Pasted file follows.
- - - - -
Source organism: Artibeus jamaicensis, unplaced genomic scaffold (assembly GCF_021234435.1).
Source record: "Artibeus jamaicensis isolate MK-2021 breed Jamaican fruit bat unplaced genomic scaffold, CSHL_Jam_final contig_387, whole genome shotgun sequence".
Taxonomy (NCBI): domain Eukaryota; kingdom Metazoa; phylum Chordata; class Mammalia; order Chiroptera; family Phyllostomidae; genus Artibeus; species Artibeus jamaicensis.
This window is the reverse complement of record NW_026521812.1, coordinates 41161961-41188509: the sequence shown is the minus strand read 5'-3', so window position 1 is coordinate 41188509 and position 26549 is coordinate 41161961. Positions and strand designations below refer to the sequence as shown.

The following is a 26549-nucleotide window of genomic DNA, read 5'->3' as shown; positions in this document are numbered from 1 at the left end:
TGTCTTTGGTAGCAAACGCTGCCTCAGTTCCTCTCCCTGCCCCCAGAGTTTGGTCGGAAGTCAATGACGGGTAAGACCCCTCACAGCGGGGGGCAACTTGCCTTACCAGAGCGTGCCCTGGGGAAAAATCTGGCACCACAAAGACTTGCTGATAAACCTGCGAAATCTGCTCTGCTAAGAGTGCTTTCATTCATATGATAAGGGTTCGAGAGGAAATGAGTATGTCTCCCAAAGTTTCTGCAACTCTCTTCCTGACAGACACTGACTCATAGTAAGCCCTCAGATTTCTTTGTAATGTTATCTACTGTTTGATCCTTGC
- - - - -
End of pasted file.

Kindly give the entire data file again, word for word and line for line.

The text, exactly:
Source organism: Artibeus jamaicensis, unplaced genomic scaffold (assembly GCF_021234435.1).
Source record: "Artibeus jamaicensis isolate MK-2021 breed Jamaican fruit bat unplaced genomic scaffold, CSHL_Jam_final contig_387, whole genome shotgun sequence".
Taxonomy (NCBI): domain Eukaryota; kingdom Metazoa; phylum Chordata; class Mammalia; order Chiroptera; family Phyllostomidae; genus Artibeus; species Artibeus jamaicensis.
This window is the reverse complement of record NW_026521812.1, coordinates 41161961-41188509: the sequence shown is the minus strand read 5'-3', so window position 1 is coordinate 41188509 and position 26549 is coordinate 41161961. Positions and strand designations below refer to the sequence as shown.

The following is a 26549-nucleotide window of genomic DNA, read 5'->3' as shown; positions in this document are numbered from 1 at the left end:
TGTCTTTGGTAGCAAACGCTGCCTCAGTTCCTCTCCCTGCCCCCAGAGTTTGGTCGGAAGTCAATGACGGGTAAGACCCCTCACAGCGGGGGGCAACTTGCCTTACCAGAGCGTGCCCTGGGGAAAAATCTGGCACCACAAAGACTTGCTGATAAACCTGCGAAATCTGCTCTGCTAAGAGTGCTTTCATTCATATGATAAGGGTTCGAGAGGAAATGAGTATGTCTCCCAAAGTTTCTGCAACTCTCTTCCTGACAGACACTGACTCATAGTAAGCCCTCAGATTTCTTTGTAATGTTATCTACTGTTTGATCCTTGC